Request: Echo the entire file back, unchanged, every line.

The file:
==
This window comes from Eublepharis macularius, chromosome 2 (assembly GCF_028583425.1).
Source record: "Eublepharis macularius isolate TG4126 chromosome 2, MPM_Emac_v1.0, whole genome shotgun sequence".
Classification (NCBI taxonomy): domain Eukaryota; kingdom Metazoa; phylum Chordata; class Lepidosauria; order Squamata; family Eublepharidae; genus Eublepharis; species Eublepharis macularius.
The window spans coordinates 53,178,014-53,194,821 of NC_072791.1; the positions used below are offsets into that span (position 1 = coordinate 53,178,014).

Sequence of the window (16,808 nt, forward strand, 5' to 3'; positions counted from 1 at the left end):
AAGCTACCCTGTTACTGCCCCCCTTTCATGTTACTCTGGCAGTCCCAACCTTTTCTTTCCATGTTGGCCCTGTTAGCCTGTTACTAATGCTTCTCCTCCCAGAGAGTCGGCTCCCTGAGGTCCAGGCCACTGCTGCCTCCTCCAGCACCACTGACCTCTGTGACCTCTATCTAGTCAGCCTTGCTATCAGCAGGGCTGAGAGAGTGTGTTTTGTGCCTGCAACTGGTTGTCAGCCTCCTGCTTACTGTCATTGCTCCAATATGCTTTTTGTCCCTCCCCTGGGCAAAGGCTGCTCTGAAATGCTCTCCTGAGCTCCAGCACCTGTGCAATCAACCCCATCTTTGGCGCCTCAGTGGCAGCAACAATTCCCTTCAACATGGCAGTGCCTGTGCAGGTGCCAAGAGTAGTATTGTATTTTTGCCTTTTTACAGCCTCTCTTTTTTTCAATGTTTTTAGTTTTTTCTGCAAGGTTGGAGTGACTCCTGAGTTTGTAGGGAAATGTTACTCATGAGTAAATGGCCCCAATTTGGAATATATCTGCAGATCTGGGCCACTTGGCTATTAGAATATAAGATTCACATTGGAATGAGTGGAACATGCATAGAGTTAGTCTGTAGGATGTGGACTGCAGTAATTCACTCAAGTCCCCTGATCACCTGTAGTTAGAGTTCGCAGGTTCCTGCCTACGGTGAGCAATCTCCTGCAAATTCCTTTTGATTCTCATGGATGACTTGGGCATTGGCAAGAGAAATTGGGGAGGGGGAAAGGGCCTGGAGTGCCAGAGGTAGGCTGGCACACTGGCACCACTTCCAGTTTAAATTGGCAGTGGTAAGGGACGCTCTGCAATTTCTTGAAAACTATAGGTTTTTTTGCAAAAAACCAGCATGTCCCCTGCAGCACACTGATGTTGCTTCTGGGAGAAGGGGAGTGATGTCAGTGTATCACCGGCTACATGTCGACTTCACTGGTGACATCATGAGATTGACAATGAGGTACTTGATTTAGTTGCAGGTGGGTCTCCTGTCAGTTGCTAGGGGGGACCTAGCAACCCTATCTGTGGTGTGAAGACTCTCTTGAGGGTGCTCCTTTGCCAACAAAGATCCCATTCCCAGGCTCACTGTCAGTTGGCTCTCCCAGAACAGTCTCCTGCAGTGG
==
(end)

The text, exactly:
This window comes from Eublepharis macularius, chromosome 2 (assembly GCF_028583425.1).
Source record: "Eublepharis macularius isolate TG4126 chromosome 2, MPM_Emac_v1.0, whole genome shotgun sequence".
Classification (NCBI taxonomy): domain Eukaryota; kingdom Metazoa; phylum Chordata; class Lepidosauria; order Squamata; family Eublepharidae; genus Eublepharis; species Eublepharis macularius.
The window spans coordinates 53,178,014-53,194,821 of NC_072791.1; the positions used below are offsets into that span (position 1 = coordinate 53,178,014).

Sequence of the window (16,808 nt, forward strand, 5' to 3'; positions counted from 1 at the left end):
AAGCTACCCTGTTACTGCCCCCCTTTCATGTTACTCTGGCAGTCCCAACCTTTTCTTTCCATGTTGGCCCTGTTAGCCTGTTACTAATGCTTCTCCTCCCAGAGAGTCGGCTCCCTGAGGTCCAGGCCACTGCTGCCTCCTCCAGCACCACTGACCTCTGTGACCTCTATCTAGTCAGCCTTGCTATCAGCAGGGCTGAGAGAGTGTGTTTTGTGCCTGCAACTGGTTGTCAGCCTCCTGCTTACTGTCATTGCTCCAATATGCTTTTTGTCCCTCCCCTGGGCAAAGGCTGCTCTGAAATGCTCTCCTGAGCTCCAGCACCTGTGCAATCAACCCCATCTTTGGCGCCTCAGTGGCAGCAACAATTCCCTTCAACATGGCAGTGCCTGTGCAGGTGCCAAGAGTAGTATTGTATTTTTGCCTTTTTACAGCCTCTCTTTTTTTCAATGTTTTTAGTTTTTTCTGCAAGGTTGGAGTGACTCCTGAGTTTGTAGGGAAATGTTACTCATGAGTAAATGGCCCCAATTTGGAATATATCTGCAGATCTGGGCCACTTGGCTATTAGAATATAAGATTCACATTGGAATGAGTGGAACATGCATAGAGTTAGTCTGTAGGATGTGGACTGCAGTAATTCACTCAAGTCCCCTGATCACCTGTAGTTAGAGTTCGCAGGTTCCTGCCTACGGTGAGCAATCTCCTGCAAATTCCTTTTGATTCTCATGGATGACTTGGGCATTGGCAAGAGAAATTGGGGAGGGGGAAAGGGCCTGGAGTGCCAGAGGTAGGCTGGCACACTGGCACCACTTCCAGTTTAAATTGGCAGTGGTAAGGGACGCTCTGCAATTTCTTGAAAACTATAGGTTTTTTTGCAAAAAACCAGCATGTCCCCTGCAGCACACTGATGTTGCTTCTGGGAGAAGGGGAGTGATGTCAGTGTATCACCGGCTACATGTCGACTTCACTGGTGACATCATGAGATTGACAATGAGGTACTTGATTTAGTTGCAGGTGGGTCTCCTGTCAGTTGCTAGGGGGGACCTAGCAACCCTATCTGTGGTGTGAAGACTCTCTTGAGGGTGCTCCTTTGCCAACAAAGATCCCATTCCCAGGCTCACTGTCAGTTGGCTCTCCCAGAACAGTCTCCTGCAGTGG